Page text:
Lord Hay welcomes progress on British Nationality Bill

DUP Peer Lord Hay of Ballyore has welcomed the progress of the British Nationality (Irish Citizens) Bill through its Second Reading in the House of Lords.

By Lord Hay of Ballyore Peer

Lord Hay said,

“I commend my Party leader Gavin Robinson for introducing this Bill. It has a long and frustrating past.

Whilst the Irish Government offered people in Northern Ireland the opportunity to obtain Irish citizenship, unfortunately, there was no reciprocal arrangement in the other direction. Perhaps this was an anomaly that was missed or overlooked when the Belfast and St Andrews agreements were being negotiated, but we have an opportunity with this Bill to right a great wrong.

My colleague Gregory Campbell first introduced a Private Member’s Bill along similar lines as far back as 2005, which unfortunately ran out of time. He has continually argued, through debates with and Questions to various Ministers, for long-standing residents of Northern Ireland born in the Republic of Ireland after 1948 to be recognised as citizens of this United Kingdom without the need to undertake a lengthy and costly process of applying to the Home Office for British citizenship.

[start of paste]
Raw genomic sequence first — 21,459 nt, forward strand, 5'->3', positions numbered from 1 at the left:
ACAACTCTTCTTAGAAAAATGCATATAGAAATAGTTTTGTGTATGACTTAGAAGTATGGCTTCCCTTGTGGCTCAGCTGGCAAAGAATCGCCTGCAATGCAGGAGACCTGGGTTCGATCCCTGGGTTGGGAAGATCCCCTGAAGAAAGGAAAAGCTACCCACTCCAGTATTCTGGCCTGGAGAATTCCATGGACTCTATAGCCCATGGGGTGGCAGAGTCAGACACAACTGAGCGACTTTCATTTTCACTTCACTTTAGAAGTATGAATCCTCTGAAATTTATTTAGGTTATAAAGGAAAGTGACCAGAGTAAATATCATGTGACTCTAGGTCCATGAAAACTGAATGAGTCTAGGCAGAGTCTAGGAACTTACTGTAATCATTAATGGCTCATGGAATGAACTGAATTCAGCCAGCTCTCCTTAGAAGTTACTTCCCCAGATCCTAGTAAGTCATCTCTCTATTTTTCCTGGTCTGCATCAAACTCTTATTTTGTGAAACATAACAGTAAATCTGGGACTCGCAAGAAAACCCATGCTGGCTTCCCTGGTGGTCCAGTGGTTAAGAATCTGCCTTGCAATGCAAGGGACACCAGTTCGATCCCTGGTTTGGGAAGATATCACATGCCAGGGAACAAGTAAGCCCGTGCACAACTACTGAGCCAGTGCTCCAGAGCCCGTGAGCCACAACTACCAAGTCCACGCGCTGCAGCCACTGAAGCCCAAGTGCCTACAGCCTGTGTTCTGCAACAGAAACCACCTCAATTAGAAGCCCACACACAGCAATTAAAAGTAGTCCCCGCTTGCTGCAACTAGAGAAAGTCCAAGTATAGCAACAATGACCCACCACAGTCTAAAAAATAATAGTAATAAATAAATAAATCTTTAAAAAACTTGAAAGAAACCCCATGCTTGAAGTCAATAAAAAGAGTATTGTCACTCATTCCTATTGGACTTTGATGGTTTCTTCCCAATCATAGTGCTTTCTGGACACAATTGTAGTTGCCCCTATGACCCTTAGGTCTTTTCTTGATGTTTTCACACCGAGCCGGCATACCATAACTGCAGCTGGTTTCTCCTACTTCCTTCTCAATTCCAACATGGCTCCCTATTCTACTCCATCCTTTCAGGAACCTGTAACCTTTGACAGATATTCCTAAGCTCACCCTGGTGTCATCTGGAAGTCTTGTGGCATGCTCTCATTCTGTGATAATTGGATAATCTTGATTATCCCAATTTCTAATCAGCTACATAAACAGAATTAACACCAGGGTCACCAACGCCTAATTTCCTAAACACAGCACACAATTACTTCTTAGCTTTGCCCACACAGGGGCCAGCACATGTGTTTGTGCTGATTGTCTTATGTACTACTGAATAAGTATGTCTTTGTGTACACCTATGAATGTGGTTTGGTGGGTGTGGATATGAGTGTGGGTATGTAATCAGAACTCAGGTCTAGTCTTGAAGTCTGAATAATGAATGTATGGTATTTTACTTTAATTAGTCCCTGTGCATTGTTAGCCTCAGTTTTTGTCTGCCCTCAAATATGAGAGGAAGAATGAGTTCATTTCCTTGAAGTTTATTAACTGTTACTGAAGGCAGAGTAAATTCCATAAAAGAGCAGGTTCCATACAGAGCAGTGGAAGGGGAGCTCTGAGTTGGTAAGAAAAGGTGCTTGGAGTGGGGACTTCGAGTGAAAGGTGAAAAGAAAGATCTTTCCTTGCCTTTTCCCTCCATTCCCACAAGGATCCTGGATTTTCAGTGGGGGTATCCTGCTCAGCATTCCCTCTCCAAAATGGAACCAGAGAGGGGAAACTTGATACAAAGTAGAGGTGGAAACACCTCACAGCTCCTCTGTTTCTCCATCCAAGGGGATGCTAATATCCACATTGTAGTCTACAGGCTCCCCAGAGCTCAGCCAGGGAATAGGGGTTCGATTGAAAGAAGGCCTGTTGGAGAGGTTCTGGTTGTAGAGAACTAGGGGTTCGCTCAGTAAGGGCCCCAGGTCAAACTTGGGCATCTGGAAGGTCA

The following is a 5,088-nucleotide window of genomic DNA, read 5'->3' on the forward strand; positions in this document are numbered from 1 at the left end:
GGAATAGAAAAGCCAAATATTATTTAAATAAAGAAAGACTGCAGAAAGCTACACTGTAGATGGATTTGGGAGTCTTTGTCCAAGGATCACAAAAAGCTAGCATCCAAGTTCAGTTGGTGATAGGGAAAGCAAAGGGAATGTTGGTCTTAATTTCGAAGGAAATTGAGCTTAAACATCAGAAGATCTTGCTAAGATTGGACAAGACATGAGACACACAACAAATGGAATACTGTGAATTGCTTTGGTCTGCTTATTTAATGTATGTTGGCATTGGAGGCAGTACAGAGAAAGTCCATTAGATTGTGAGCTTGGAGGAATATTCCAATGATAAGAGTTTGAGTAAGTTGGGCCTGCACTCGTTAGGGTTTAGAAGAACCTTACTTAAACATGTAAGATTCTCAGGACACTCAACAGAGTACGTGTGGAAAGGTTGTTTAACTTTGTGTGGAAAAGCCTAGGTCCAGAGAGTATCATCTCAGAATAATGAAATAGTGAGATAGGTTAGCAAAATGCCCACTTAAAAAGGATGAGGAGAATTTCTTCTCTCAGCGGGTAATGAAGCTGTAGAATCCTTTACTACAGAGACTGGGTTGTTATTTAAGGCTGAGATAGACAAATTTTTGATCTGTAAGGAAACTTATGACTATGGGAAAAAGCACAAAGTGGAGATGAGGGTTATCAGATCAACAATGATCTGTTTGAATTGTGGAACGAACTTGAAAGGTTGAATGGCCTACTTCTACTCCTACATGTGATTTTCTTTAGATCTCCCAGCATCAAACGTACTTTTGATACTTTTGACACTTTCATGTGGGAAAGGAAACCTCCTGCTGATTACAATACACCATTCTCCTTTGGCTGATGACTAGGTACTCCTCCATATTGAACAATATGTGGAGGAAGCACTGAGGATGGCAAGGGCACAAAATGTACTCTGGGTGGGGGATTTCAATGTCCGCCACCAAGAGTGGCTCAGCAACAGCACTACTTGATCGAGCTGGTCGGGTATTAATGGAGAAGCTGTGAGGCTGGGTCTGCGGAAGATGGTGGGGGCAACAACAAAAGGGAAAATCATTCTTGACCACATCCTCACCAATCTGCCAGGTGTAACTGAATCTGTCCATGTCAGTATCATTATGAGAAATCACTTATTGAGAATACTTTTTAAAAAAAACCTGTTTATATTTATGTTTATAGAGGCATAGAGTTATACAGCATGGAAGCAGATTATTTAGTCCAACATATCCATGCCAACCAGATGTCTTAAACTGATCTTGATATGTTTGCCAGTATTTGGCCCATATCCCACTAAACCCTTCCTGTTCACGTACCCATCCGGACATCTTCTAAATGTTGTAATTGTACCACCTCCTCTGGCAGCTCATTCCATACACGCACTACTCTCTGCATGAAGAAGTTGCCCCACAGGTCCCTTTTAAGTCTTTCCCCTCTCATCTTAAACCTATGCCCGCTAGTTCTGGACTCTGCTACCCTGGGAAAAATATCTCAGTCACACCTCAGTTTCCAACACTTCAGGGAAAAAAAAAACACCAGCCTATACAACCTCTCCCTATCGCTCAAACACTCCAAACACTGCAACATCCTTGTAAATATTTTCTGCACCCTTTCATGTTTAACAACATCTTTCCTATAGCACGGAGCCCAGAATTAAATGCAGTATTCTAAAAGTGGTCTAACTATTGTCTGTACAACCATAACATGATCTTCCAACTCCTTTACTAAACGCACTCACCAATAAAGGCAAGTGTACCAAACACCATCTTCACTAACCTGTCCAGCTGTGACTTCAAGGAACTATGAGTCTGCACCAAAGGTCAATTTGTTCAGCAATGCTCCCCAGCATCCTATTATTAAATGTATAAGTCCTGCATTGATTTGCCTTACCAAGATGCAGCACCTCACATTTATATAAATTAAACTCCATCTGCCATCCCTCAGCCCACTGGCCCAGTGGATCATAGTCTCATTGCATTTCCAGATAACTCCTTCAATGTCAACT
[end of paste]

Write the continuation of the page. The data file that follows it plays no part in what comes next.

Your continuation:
Before 1922 Ireland was part of this United Kingdom, and between 1922 and 1949 the Irish Free State had dominion status and people born there were British subjects. The Republic of Ireland passed its own citizenship law in 1935. However, until 1948 people born anywhere in Ireland continued to be regarded as British subjects. Under the British Nationality Act 1948, which came into force on 1 January 1949, people born in the Republic of Ireland ceased to be British subjects.

Unfortunately, people born in the Republic of Ireland after 1948 cannot designate themselves as British in Northern Ireland. Surely this goes against the Belfast agreement, which recognises the birthright of all people born in Northern Ireland to identify themselves and be accepted as British, Irish or both, as they so choose.

This is a very short Bill will amend the British Nationality Act 1981 to enable citizens of the Republic of Ireland who are resident in the UK to register as British subjects. The Bill would establish a separate, stand-alone route to British citizenship for people born after 1948 who have made Northern Ireland their home for a significant period.

The Bill unites people from all backgrounds and traditions in Northern Ireland, whether they describe their nationality as British, Irish or other. This is a non-controversial issue. The Bill in its current form provides a wonderful opportunity for us as a nation to recognise our nearest neighbours and bring them closer. There have been many false dawns over the last 40 years on this. I hope and trust that today is an important moment to address this imbalance.”

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